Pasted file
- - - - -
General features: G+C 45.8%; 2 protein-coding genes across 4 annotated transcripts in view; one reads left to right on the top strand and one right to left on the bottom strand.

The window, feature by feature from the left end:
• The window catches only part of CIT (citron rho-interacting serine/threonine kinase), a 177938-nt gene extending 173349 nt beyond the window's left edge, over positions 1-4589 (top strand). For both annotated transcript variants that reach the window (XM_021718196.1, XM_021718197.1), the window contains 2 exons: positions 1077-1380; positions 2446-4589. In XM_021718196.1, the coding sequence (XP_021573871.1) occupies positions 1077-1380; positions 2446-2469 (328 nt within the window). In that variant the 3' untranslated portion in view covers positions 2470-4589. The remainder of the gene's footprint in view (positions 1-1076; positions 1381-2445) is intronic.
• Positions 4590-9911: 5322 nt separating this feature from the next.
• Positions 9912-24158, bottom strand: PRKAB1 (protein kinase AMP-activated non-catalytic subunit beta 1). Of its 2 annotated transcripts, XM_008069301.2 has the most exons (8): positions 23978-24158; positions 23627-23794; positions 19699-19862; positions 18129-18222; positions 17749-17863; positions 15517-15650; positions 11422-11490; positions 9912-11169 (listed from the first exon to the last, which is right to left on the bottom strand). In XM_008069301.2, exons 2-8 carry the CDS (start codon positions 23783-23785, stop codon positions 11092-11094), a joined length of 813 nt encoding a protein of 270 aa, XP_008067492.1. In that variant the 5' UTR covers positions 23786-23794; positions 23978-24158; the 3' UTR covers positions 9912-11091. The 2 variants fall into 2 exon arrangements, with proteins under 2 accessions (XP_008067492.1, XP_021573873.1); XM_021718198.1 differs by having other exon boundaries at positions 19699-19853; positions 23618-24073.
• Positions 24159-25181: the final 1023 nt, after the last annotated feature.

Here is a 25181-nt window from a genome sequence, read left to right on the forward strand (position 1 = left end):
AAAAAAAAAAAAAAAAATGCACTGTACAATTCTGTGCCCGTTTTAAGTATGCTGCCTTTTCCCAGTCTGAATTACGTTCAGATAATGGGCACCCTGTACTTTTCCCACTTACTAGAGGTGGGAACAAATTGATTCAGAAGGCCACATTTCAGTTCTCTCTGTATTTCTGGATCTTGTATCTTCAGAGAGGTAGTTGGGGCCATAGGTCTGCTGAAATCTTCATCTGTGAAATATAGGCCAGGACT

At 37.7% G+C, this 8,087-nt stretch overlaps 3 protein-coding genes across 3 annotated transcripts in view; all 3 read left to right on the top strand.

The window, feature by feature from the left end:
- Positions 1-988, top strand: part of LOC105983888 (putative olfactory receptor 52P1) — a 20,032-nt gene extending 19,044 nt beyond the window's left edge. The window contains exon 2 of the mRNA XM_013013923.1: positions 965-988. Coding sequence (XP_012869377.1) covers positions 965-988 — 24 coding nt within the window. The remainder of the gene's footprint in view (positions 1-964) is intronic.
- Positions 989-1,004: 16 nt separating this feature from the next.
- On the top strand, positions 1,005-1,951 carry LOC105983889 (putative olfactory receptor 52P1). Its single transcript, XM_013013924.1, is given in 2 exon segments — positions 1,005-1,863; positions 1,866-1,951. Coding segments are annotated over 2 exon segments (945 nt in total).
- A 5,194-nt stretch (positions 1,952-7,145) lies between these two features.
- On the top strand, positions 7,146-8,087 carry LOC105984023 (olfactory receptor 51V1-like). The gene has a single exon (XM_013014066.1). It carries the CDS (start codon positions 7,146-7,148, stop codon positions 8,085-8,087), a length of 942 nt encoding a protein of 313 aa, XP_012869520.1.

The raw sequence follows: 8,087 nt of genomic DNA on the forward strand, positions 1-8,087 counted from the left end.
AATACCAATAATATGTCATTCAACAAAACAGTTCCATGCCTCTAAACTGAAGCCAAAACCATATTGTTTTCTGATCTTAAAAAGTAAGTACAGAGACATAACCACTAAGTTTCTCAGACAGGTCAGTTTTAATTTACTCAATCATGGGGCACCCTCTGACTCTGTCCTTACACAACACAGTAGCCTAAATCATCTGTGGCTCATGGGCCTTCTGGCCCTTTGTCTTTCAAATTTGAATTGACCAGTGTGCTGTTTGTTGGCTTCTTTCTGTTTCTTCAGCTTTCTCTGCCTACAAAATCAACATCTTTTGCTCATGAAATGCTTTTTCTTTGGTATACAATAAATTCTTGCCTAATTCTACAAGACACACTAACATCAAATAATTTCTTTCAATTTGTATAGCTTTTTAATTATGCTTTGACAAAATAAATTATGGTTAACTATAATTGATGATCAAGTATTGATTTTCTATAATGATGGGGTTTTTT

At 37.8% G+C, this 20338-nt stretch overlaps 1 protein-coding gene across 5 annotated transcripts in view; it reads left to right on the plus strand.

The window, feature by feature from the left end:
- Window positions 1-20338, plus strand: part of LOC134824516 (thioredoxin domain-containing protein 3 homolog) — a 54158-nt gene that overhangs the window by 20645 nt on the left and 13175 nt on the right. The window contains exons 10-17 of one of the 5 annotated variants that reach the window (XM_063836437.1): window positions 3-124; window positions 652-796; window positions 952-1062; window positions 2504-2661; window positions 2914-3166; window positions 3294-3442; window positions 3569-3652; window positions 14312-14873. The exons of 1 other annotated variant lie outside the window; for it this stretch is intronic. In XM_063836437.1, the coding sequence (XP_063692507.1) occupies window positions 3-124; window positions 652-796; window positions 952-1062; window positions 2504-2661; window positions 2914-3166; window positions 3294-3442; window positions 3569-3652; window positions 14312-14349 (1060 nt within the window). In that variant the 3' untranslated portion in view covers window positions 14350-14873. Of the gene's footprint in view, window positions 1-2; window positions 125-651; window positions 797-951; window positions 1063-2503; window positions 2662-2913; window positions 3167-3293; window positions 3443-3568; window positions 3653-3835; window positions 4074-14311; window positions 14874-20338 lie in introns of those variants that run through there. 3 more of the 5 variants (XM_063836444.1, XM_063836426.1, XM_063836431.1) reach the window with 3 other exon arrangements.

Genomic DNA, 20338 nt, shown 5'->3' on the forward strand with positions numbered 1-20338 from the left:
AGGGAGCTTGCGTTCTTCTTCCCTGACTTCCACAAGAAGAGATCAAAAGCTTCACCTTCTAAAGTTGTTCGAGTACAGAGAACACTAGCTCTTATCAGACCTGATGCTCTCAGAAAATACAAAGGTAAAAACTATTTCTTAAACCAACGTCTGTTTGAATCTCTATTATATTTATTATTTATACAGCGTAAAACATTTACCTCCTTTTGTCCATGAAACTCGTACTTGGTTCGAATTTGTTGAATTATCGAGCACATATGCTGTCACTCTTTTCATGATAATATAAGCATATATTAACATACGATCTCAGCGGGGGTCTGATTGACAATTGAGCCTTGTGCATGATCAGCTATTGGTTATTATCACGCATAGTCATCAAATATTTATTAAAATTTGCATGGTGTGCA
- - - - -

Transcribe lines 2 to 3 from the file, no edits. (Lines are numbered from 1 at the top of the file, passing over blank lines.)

The window, feature by feature from the left end:
• The window catches only part of CIT (citron rho-interacting serine/threonine kinase), a 177938-nt gene extending 173349 nt beyond the window's left edge, over positions 1-4589 (top strand). For both annotated transcript variants that reach the window (XM_021718196.1, XM_021718197.1), the window contains 2 exons: positions 1077-1380; positions 2446-4589. In XM_021718196.1, the coding sequence (XP_021573871.1) occupies positions 1077-1380; positions 2446-2469 (328 nt within the window). In that variant the 3' untranslated portion in view covers positions 2470-4589. The remainder of the gene's footprint in view (positions 1-1076; positions 1381-2445) is intronic.